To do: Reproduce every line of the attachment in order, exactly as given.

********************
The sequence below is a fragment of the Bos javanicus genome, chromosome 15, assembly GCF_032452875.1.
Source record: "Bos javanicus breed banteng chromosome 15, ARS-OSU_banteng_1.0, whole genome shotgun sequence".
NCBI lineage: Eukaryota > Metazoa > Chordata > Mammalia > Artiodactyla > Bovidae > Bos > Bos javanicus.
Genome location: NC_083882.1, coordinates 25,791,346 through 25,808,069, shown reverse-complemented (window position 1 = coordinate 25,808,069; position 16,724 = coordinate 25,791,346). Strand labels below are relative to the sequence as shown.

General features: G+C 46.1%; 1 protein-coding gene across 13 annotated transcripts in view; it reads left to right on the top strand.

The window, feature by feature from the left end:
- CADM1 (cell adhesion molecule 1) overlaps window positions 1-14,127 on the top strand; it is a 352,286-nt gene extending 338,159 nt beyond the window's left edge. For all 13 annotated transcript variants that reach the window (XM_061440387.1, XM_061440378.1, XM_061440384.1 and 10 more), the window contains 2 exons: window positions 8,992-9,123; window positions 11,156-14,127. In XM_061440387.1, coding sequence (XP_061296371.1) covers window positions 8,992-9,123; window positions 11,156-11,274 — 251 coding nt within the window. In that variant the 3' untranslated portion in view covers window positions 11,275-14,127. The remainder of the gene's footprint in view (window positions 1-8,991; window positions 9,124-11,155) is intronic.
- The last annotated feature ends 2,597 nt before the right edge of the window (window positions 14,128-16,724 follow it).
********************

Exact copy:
The sequence below is a fragment of the Bos javanicus genome, chromosome 15, assembly GCF_032452875.1.
Source record: "Bos javanicus breed banteng chromosome 15, ARS-OSU_banteng_1.0, whole genome shotgun sequence".
NCBI lineage: Eukaryota > Metazoa > Chordata > Mammalia > Artiodactyla > Bovidae > Bos > Bos javanicus.
Genome location: NC_083882.1, coordinates 25,791,346 through 25,808,069, shown reverse-complemented (window position 1 = coordinate 25,808,069; position 16,724 = coordinate 25,791,346). Strand labels below are relative to the sequence as shown.

General features: G+C 46.1%; 1 protein-coding gene across 13 annotated transcripts in view; it reads left to right on the top strand.

The window, feature by feature from the left end:
- CADM1 (cell adhesion molecule 1) overlaps window positions 1-14,127 on the top strand; it is a 352,286-nt gene extending 338,159 nt beyond the window's left edge. For all 13 annotated transcript variants that reach the window (XM_061440387.1, XM_061440378.1, XM_061440384.1 and 10 more), the window contains 2 exons: window positions 8,992-9,123; window positions 11,156-14,127. In XM_061440387.1, coding sequence (XP_061296371.1) covers window positions 8,992-9,123; window positions 11,156-11,274 — 251 coding nt within the window. In that variant the 3' untranslated portion in view covers window positions 11,275-14,127. The remainder of the gene's footprint in view (window positions 1-8,991; window positions 9,124-11,155) is intronic.
- The last annotated feature ends 2,597 nt before the right edge of the window (window positions 14,128-16,724 follow it).